They were found in three burial shafts in the sweeping Saqqara necropolis south of Cairo.
Egypt announced on November 14 the discovery of an ancient treasure trove of more than a 100 intact sarcophagi, dating back more than 2,500 years ago, the largest such find in 2020.
The sealed wooden coffins, unveiled on site amid much fanfare, belonged to top officials of the Late Period and the Ptolemaic period of ancient Egypt.
They were found in three burial shafts at depths of 12 metres (40 feet) in the sweeping Saqqara necropolis south of Cairo.
Archaeologists opened one coffin to reveal a mummy wrapped in a burial shroud adorned with brightly coloured hieroglyphic pictorials.
Saqqara, home to more than a dozen pyramids, ancient monasteries, and animals burial sites, is a vast necropolis of the ancient Egyptian capital of Memphis, a UNESCO World Heritage Site.
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“Saqqara has yet to reveal all of its contents. It is a treasure,” Antiquities and Tourism Minister Khaled al-Anani said at the unveiling ceremony. “Excavations are still underway. Whenever we empty a burial shaft of sarcophagi, we find an entrance to another.”
The latest find came just over a month after archaeologists in the area found 59 other well-preserved and sealed wooden coffins, also dating back more than 2,500 years ago.
‘Beautiful, wonderful statues’
More than 40 statues of ancient deities and funerary masks were also discovered, the Minister said.
Another two wooden statues were found in the tomb belonging to an ancient judge of the 6th dynasty, according to Mostafa Waziri, secretary general of Egypt’s Supreme Council of Antiquities.
It was not immediately clear if the statues depicted any of the judge’s family members but one statue is believed to depict an individual, by the name Heteb Ka, who was “venerated by the king”, Mr. Waziri said. “The beauty of the statue… is seen in the intricacy of its eyebrows, moustache, and eyelashes. It is absolutely beautiful and wonderful,” he added.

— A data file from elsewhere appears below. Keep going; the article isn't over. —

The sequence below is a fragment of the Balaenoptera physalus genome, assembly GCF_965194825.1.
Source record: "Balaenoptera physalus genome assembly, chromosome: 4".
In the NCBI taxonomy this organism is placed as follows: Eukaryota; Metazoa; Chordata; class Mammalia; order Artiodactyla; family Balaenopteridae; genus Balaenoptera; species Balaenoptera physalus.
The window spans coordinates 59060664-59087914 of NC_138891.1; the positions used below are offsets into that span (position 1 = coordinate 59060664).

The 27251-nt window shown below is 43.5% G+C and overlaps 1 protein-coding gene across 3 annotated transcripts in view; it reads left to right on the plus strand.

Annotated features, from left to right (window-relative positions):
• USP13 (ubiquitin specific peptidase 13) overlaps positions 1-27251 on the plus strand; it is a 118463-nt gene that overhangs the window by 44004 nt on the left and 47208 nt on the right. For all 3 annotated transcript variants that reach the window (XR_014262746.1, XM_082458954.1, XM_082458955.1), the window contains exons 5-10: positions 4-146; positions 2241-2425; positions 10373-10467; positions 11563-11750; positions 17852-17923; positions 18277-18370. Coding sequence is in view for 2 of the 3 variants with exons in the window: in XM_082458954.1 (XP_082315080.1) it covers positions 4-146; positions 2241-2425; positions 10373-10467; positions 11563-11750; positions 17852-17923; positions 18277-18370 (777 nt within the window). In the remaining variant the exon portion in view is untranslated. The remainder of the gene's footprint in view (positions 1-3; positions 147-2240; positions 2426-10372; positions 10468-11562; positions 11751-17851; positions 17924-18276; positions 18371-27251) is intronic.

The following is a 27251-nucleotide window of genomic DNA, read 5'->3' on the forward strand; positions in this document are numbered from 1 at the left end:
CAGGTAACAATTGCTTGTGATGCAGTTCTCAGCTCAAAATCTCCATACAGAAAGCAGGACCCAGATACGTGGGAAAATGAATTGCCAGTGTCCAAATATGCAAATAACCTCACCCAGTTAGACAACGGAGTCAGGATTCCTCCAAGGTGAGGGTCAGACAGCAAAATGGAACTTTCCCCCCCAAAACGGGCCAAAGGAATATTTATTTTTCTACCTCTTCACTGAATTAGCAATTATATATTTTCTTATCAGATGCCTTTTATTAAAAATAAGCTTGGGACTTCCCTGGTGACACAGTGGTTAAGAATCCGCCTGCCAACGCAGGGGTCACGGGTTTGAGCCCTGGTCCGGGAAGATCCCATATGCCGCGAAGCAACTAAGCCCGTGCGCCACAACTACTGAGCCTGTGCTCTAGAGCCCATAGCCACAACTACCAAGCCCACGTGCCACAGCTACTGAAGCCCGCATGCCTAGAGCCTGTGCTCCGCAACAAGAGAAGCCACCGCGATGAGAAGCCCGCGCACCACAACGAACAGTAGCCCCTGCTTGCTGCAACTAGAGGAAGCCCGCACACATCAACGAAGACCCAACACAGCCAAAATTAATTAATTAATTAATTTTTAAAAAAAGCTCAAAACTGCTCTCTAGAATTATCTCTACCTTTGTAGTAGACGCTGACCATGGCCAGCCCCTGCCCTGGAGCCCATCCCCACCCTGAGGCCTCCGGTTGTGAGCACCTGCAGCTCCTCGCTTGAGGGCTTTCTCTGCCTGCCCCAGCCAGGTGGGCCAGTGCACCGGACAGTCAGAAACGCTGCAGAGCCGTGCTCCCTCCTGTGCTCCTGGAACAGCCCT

The sarcophagi will be distributed among several museums in Egypt including the yet-to-opened Grand Egyptian Museum (GEM) at the Giza plateau.
Situated near the famed Giza pyramids, GEM is planned to be inaugurated in 2021 after multiple delays.
Mr. al-Anani attributed the flurry of discoveries in Saqqara to extensive excavation works in recent years.
Another discovery in the vast Saqqara necropolis is expected to be announced in December 2020 or early 2021.
Archaeologists also hope to find an ancient workshop for manufacturing wooden coffins for mummies.
Mr. Waziri explained that ancient Egyptians used to buy their coffins at this workshop.
“We expect it to be somewhere close to the coffin’s burial shafts,” Mr. Waziri said.
Egypt hopes archaeological discoveries will spur tourism, a sector which has suffered multiple shocks ever since a 2011 uprising up until today’s coronavirus pandemic.
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